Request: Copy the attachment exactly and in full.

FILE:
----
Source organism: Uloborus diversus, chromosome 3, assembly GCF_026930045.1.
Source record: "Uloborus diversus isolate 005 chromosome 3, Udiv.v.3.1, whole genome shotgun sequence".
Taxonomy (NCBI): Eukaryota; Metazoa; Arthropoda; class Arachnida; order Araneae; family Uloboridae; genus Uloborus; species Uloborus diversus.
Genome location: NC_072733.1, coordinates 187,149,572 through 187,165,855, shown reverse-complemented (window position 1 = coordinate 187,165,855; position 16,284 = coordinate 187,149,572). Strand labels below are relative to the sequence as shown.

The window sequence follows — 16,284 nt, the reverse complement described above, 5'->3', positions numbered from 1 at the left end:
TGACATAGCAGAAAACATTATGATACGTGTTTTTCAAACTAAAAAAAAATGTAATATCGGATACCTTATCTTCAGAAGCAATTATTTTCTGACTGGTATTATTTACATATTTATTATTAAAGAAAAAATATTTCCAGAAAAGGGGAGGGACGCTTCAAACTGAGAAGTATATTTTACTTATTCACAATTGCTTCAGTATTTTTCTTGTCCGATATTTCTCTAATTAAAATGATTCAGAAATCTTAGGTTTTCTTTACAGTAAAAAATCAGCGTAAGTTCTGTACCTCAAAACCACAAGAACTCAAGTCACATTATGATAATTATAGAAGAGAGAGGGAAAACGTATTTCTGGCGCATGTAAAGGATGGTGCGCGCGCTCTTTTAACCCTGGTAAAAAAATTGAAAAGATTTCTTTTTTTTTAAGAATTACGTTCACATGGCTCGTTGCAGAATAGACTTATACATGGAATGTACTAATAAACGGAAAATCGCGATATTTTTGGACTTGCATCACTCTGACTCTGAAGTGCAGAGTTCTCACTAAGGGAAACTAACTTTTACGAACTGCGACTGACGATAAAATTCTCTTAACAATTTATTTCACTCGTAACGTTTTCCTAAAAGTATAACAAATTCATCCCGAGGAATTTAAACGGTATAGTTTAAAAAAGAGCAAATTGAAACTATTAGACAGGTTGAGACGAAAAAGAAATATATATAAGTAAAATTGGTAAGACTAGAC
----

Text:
Source organism: Uloborus diversus, chromosome 3, assembly GCF_026930045.1.
Source record: "Uloborus diversus isolate 005 chromosome 3, Udiv.v.3.1, whole genome shotgun sequence".
Taxonomy (NCBI): Eukaryota; Metazoa; Arthropoda; class Arachnida; order Araneae; family Uloboridae; genus Uloborus; species Uloborus diversus.
Genome location: NC_072733.1, coordinates 187,149,572 through 187,165,855, shown reverse-complemented (window position 1 = coordinate 187,165,855; position 16,284 = coordinate 187,149,572). Strand labels below are relative to the sequence as shown.

The window sequence follows — 16,284 nt, the reverse complement described above, 5'->3', positions numbered from 1 at the left end:
TGACATAGCAGAAAACATTATGATACGTGTTTTTCAAACTAAAAAAAAATGTAATATCGGATACCTTATCTTCAGAAGCAATTATTTTCTGACTGGTATTATTTACATATTTATTATTAAAGAAAAAATATTTCCAGAAAAGGGGAGGGACGCTTCAAACTGAGAAGTATATTTTACTTATTCACAATTGCTTCAGTATTTTTCTTGTCCGATATTTCTCTAATTAAAATGATTCAGAAATCTTAGGTTTTCTTTACAGTAAAAAATCAGCGTAAGTTCTGTACCTCAAAACCACAAGAACTCAAGTCACATTATGATAATTATAGAAGAGAGAGGGAAAACGTATTTCTGGCGCATGTAAAGGATGGTGCGCGCGCTCTTTTAACCCTGGTAAAAAAATTGAAAAGATTTCTTTTTTTTTAAGAATTACGTTCACATGGCTCGTTGCAGAATAGACTTATACATGGAATGTACTAATAAACGGAAAATCGCGATATTTTTGGACTTGCATCACTCTGACTCTGAAGTGCAGAGTTCTCACTAAGGGAAACTAACTTTTACGAACTGCGACTGACGATAAAATTCTCTTAACAATTTATTTCACTCGTAACGTTTTCCTAAAAGTATAACAAATTCATCCCGAGGAATTTAAACGGTATAGTTTAAAAAAGAGCAAATTGAAACTATTAGACAGGTTGAGACGAAAAAGAAATATATATAAGTAAAATTGGTAAGACTAGAC